For weeks we have noted the east-west divide in the weather pattern across Saskatchewan. As seen on the attached chart, the government's assessment of the percentage of topsoil moisture that is viewed as adequate (brown line) is close to a flat line, ranging over a narrow 3-point spread from 55% to 58% since the first Crop Report of the season was released on May 2. The most recent rating as of June 6 is estimated at 56% adequate, unchanged from the previous week.
As of June 6, an estimated 91% of the province's total crop has been seeded, down from the five-year average of 97%. This ranges from the three western regions where estimates point to producers close to complete, while estimated progress for the three eastern regions ranges from 77% to 92% complete.
The grey line, or the area of the province rated short to very-short topsoil moisture, and the blue line, or the percentage of the province rated as having surplus topsoil moisture, highlight the challenges faced on the west side of the province and the east side of the province, respectively.
The area on the east side of the province saw surplus topsoil moisture reach a high of 16% on May 30 but fell to 6% as of June 6, as seen on the blue line. The grey line shows the area of the province rated short to very short reaching a low of 27% as of May 23 although has bounced back to 38% as of June 6, the highest reported in five weeks. This increasing dryness is despite precipitation hitting the southwest corner of the province during the last week while the maps show the dry conditions worsening from Maple Creek north, including an expansion into the Northwest Region of the province.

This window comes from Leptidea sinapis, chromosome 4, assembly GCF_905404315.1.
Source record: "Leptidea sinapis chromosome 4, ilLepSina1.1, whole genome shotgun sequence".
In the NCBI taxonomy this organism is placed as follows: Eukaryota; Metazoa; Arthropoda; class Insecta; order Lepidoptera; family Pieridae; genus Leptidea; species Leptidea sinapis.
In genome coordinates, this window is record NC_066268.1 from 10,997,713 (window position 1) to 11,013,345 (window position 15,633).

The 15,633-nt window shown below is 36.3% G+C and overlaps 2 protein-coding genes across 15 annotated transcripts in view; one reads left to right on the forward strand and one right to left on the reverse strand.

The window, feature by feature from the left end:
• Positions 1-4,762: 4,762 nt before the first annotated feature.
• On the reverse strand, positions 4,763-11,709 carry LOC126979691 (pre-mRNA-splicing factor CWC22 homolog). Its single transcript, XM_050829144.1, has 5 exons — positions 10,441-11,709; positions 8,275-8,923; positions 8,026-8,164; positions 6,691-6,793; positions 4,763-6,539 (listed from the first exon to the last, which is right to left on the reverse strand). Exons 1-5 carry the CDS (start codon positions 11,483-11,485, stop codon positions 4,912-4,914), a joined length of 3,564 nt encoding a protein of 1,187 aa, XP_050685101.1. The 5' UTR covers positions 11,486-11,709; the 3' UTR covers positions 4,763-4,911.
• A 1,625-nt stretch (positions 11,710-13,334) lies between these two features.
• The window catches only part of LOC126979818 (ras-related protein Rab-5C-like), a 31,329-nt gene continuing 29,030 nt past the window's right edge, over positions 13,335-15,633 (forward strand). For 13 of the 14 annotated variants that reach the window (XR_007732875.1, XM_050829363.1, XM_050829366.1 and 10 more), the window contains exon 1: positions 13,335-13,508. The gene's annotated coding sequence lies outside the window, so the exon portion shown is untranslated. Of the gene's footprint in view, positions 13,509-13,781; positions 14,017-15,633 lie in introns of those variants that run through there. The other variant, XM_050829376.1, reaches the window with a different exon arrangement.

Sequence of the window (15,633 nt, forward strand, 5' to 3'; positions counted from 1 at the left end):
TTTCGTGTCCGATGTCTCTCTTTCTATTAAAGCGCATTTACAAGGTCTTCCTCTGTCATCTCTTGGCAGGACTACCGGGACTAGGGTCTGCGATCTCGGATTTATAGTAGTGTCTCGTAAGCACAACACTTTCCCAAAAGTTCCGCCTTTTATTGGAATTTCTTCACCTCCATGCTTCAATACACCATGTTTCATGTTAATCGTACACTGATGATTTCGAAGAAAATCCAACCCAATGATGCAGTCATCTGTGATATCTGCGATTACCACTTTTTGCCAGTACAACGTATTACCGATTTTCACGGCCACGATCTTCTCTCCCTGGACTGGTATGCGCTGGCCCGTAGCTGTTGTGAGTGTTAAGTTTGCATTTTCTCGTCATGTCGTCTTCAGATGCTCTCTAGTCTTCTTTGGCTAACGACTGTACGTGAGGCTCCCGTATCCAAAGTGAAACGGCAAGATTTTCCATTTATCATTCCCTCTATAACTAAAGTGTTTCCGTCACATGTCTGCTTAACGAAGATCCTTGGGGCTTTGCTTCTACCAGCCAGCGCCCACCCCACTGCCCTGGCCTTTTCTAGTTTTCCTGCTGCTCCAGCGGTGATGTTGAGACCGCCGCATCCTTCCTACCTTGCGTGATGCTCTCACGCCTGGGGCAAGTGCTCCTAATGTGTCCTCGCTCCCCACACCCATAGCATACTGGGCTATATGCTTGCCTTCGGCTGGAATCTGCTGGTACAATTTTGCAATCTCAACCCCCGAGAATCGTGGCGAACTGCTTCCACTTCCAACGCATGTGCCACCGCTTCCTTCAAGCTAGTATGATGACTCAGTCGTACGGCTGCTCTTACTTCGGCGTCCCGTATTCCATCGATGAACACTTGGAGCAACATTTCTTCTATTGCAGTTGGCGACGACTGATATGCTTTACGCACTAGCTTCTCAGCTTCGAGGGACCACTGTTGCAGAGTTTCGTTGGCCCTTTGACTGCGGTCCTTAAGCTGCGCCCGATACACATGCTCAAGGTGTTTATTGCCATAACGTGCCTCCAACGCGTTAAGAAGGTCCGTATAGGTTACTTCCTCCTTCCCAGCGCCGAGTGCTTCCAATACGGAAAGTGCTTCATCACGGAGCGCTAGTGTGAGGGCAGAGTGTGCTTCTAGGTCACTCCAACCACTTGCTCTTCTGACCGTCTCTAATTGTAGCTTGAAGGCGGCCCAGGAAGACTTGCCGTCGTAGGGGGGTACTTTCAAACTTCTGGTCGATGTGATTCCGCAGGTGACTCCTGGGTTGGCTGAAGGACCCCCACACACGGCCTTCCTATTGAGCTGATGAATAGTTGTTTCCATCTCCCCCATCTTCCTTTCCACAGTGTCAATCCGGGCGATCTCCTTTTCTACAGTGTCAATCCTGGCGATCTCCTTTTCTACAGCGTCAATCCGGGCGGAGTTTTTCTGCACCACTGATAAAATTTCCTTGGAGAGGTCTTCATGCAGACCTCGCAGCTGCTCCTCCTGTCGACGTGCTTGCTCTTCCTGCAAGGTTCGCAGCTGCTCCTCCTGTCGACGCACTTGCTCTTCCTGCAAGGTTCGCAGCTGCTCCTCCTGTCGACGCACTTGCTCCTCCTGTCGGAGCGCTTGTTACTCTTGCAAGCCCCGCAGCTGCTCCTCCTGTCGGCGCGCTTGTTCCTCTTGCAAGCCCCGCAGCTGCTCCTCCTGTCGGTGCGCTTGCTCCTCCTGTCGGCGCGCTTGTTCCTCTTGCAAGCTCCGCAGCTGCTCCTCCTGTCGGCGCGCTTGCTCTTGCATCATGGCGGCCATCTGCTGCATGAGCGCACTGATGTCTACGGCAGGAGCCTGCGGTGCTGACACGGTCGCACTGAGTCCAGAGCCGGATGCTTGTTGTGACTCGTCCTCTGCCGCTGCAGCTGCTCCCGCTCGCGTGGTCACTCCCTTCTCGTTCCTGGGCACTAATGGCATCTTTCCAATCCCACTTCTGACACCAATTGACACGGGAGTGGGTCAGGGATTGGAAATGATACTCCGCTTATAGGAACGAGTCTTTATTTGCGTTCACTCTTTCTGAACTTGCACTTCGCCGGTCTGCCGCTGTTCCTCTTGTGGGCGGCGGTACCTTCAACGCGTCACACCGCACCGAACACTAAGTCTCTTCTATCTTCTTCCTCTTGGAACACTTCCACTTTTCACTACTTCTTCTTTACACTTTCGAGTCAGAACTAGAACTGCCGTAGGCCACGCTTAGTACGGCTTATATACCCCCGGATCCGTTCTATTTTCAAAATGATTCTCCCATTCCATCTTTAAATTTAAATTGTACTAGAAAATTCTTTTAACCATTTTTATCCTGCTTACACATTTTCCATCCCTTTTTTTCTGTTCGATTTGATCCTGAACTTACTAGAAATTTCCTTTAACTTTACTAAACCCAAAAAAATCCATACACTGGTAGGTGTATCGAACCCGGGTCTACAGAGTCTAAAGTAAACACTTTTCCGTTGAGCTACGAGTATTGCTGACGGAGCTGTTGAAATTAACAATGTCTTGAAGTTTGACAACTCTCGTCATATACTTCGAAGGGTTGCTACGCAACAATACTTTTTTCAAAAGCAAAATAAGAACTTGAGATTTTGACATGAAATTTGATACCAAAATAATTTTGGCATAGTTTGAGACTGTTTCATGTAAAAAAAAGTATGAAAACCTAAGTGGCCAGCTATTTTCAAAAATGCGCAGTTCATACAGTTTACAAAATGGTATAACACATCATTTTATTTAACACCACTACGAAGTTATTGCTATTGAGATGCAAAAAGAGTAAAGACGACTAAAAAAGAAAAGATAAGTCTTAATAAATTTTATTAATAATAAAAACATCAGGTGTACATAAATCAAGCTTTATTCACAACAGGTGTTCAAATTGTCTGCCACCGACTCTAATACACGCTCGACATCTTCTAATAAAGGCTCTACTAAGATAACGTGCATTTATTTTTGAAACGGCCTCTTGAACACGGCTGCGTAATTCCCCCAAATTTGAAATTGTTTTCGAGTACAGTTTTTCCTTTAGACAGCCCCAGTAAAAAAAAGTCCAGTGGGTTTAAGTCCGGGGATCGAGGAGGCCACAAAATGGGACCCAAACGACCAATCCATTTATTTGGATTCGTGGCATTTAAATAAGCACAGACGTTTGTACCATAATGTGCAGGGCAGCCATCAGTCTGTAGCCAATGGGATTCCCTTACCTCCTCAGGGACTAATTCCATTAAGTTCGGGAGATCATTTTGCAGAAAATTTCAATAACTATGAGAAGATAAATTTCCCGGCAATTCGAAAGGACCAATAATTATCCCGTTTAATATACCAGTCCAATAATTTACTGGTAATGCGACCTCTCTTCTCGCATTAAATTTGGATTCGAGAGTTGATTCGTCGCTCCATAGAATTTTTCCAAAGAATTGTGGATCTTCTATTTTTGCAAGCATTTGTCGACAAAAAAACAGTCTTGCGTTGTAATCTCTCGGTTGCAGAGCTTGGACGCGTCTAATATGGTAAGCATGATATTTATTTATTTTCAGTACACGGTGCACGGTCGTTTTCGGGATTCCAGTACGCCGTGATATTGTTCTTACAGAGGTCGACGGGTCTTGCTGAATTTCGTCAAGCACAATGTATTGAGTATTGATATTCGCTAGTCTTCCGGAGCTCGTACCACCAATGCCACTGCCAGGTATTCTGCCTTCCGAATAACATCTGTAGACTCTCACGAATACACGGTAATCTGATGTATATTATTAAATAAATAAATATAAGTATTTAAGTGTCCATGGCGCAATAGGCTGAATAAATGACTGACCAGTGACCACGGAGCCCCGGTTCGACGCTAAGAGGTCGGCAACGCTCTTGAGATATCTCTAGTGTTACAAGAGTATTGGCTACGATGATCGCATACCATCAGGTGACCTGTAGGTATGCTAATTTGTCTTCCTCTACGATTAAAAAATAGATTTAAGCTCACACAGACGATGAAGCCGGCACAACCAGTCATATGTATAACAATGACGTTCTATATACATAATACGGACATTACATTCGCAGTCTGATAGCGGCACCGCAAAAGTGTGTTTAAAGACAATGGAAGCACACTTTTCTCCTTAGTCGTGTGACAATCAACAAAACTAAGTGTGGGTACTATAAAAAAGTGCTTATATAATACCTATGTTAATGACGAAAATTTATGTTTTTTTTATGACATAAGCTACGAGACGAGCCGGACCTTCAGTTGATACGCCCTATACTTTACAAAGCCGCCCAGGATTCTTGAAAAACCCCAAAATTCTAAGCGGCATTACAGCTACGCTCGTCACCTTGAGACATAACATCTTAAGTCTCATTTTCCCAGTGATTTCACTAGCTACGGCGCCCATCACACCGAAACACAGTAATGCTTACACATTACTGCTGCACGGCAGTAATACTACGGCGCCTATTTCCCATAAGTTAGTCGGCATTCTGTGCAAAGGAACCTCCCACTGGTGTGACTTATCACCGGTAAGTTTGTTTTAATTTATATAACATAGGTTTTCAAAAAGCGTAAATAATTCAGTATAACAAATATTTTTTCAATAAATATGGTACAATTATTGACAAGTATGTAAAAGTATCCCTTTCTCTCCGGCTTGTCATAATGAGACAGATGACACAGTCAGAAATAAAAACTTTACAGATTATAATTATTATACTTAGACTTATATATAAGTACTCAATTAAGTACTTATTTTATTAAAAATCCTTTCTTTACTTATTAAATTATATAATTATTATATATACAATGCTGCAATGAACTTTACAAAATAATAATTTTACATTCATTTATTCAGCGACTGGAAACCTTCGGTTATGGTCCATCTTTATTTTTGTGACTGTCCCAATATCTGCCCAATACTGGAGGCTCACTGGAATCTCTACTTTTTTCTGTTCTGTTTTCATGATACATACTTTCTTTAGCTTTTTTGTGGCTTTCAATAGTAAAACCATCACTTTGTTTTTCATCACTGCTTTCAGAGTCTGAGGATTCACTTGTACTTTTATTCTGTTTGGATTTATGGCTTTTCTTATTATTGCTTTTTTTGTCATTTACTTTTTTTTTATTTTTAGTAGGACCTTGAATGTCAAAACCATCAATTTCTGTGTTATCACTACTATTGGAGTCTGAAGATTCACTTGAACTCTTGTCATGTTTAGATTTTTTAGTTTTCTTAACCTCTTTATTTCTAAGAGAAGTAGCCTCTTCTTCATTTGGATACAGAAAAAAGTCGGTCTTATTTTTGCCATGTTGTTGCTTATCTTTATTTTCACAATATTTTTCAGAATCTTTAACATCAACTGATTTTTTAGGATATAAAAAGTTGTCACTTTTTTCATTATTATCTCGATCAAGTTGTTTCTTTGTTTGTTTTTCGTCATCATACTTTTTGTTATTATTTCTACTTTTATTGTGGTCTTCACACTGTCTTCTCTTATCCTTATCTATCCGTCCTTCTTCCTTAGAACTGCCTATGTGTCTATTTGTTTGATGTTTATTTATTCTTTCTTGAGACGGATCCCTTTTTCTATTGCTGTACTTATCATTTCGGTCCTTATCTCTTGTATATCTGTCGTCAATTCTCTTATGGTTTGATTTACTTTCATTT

Forecasts point to further precipitation for the eastern Prairies, with today's radar pointing to current shower on the east side of the province, while the chance of showers/rain exists for most days through the middle of next week, bringing spring seeding to an end for some areas.
The west side of the province is forecast to see favorable precipitation during the next week and will be most welcome.
The Canadian Drought Monitor, released today, shows that as of May 31, all drought conditions have been removed during the past week across the eastern Prairies, or a line drawn north and south through the city of Regina on the map. As of May 31, the report estimates that 19% of the Prairies are facing some degree of drought, which includes 44% of the agriculture land on the Prairies. This is down from 29% and 63% reported for the Prairies as of April 30, respectively.
Cliff Jamieson can be reached at firstname.lastname@example.org
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